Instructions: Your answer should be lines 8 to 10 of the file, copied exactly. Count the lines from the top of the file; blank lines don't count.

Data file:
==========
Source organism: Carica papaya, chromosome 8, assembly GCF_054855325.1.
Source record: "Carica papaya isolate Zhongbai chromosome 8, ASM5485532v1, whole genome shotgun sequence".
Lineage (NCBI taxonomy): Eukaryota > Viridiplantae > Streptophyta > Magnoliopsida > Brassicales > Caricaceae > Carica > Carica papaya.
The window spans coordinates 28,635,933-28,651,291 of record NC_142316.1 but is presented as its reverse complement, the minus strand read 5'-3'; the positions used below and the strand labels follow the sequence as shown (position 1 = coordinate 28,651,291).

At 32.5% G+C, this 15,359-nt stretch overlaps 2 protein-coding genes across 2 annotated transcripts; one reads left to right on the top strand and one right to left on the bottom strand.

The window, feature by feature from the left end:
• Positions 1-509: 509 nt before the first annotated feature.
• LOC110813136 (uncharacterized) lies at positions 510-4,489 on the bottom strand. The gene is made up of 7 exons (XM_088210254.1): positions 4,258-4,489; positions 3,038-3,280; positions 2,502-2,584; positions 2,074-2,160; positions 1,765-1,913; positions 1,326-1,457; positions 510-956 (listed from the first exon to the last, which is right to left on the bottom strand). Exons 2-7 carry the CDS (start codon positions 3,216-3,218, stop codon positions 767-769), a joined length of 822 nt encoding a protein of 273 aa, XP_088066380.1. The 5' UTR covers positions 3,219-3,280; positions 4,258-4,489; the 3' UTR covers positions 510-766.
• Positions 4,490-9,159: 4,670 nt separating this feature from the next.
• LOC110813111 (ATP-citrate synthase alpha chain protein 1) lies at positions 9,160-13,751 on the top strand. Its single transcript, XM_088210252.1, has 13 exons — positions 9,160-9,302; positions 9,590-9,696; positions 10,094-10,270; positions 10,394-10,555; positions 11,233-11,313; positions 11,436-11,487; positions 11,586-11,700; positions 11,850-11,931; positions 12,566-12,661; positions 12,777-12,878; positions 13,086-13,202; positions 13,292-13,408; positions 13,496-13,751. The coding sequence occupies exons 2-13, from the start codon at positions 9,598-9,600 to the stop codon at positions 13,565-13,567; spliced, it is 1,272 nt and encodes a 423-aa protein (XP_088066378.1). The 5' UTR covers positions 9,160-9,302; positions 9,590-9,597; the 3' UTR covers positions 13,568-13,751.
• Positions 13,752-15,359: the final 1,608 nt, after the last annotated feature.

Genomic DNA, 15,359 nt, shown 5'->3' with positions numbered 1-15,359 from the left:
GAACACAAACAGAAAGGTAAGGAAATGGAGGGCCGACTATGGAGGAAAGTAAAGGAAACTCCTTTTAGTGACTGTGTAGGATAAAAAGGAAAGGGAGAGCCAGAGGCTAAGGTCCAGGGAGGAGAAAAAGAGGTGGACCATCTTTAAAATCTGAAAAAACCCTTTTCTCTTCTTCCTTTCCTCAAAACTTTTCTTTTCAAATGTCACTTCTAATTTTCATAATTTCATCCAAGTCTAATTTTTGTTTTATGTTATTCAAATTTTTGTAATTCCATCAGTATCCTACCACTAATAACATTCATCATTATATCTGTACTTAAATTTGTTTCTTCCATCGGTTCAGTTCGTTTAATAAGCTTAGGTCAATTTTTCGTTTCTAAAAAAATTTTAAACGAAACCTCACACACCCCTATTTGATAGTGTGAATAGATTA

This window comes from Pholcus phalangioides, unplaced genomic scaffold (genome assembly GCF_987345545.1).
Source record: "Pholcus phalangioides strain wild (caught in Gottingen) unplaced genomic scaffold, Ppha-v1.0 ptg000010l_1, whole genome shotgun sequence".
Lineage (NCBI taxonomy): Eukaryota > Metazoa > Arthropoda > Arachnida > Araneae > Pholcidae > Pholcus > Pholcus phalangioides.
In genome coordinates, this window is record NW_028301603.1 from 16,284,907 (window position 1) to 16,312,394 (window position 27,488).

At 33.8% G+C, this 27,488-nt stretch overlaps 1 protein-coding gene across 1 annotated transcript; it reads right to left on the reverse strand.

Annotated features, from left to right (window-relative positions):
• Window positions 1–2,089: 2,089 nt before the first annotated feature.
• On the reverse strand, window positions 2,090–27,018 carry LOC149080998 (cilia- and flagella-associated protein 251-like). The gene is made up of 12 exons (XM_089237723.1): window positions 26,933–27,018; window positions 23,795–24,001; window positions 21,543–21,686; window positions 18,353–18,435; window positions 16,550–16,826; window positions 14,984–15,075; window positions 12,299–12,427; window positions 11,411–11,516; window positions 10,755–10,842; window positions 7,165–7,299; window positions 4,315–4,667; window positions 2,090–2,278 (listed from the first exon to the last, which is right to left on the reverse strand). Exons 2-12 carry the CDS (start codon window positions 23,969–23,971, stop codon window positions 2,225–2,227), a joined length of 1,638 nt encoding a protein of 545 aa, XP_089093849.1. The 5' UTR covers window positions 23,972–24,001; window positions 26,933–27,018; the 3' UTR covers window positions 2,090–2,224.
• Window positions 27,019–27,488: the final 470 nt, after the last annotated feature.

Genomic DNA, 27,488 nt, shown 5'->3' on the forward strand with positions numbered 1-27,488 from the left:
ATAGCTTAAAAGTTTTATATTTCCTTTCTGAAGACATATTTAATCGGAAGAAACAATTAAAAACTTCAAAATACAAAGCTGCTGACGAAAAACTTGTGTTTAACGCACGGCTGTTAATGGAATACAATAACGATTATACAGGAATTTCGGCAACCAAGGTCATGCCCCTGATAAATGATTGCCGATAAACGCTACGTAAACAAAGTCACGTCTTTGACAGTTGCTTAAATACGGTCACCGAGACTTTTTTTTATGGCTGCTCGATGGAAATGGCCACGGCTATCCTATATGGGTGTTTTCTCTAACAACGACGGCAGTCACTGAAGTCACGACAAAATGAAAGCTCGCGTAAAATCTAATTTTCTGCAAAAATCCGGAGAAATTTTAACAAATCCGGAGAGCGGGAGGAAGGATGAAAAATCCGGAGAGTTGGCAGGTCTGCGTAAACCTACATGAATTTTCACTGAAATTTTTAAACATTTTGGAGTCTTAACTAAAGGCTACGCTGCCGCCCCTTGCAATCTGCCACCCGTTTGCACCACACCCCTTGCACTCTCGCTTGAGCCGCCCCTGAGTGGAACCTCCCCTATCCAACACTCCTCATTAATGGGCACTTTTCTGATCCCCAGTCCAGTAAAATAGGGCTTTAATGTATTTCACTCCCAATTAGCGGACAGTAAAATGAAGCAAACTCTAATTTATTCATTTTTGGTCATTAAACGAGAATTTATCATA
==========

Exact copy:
• LOC110813136 (uncharacterized) lies at positions 510-4,489 on the bottom strand. The gene is made up of 7 exons (XM_088210254.1): positions 4,258-4,489; positions 3,038-3,280; positions 2,502-2,584; positions 2,074-2,160; positions 1,765-1,913; positions 1,326-1,457; positions 510-956 (listed from the first exon to the last, which is right to left on the bottom strand). Exons 2-7 carry the CDS (start codon positions 3,216-3,218, stop codon positions 767-769), a joined length of 822 nt encoding a protein of 273 aa, XP_088066380.1. The 5' UTR covers positions 3,219-3,280; positions 4,258-4,489; the 3' UTR covers positions 510-766.
• Positions 4,490-9,159: 4,670 nt separating this feature from the next.
• LOC110813111 (ATP-citrate synthase alpha chain protein 1) lies at positions 9,160-13,751 on the top strand. Its single transcript, XM_088210252.1, has 13 exons — positions 9,160-9,302; positions 9,590-9,696; positions 10,094-10,270; positions 10,394-10,555; positions 11,233-11,313; positions 11,436-11,487; positions 11,586-11,700; positions 11,850-11,931; positions 12,566-12,661; positions 12,777-12,878; positions 13,086-13,202; positions 13,292-13,408; positions 13,496-13,751. The coding sequence occupies exons 2-13, from the start codon at positions 9,598-9,600 to the stop codon at positions 13,565-13,567; spliced, it is 1,272 nt and encodes a 423-aa protein (XP_088066378.1). The 5' UTR covers positions 9,160-9,302; positions 9,590-9,597; the 3' UTR covers positions 13,568-13,751.